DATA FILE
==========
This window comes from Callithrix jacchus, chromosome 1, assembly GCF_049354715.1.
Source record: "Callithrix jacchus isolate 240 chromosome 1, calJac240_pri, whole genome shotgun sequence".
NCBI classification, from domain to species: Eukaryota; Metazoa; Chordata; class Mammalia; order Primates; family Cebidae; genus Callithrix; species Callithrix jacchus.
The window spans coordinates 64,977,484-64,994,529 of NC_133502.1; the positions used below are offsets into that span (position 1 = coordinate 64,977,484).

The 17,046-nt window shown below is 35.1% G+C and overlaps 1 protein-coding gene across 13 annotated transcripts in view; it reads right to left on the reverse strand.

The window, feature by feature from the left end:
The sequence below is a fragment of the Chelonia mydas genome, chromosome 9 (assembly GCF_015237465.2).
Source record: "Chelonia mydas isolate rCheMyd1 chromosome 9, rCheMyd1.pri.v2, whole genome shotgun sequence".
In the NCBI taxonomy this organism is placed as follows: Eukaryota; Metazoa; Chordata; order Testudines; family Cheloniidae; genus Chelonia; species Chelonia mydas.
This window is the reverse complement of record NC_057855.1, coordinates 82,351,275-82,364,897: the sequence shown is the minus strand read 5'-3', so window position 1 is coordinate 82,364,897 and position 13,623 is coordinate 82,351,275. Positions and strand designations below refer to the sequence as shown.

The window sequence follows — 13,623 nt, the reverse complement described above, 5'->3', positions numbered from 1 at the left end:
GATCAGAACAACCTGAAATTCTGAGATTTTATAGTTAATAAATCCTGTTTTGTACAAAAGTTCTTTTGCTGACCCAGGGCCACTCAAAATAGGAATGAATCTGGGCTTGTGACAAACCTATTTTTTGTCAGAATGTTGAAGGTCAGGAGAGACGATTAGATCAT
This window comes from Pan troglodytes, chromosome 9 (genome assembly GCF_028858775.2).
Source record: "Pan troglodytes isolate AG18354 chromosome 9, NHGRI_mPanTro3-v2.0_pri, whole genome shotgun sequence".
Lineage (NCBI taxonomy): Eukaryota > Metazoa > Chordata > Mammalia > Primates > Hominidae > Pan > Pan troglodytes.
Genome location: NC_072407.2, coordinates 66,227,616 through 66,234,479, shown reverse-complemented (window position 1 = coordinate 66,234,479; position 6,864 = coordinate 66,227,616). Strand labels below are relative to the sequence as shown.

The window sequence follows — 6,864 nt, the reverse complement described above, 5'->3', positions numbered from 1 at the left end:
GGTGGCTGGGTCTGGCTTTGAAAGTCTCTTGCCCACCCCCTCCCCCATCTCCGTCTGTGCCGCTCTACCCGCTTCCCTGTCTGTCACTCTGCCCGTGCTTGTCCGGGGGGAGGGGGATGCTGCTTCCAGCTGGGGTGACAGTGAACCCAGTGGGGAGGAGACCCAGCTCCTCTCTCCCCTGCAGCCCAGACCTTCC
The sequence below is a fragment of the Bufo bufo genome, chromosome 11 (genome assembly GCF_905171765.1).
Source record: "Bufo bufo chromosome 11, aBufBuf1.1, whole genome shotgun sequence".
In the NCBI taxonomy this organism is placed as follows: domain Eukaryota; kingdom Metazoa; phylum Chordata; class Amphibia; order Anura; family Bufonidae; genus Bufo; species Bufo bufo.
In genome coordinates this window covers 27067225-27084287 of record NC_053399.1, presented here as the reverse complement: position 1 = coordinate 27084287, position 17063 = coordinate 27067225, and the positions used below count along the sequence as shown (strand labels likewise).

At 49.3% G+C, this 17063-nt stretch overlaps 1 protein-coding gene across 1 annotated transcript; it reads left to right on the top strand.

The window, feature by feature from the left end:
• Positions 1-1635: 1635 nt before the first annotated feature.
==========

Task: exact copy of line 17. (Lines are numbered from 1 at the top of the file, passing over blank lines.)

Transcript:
The window sequence follows — 6,864 nt, the reverse complement described above, 5'->3', positions numbered from 1 at the left end: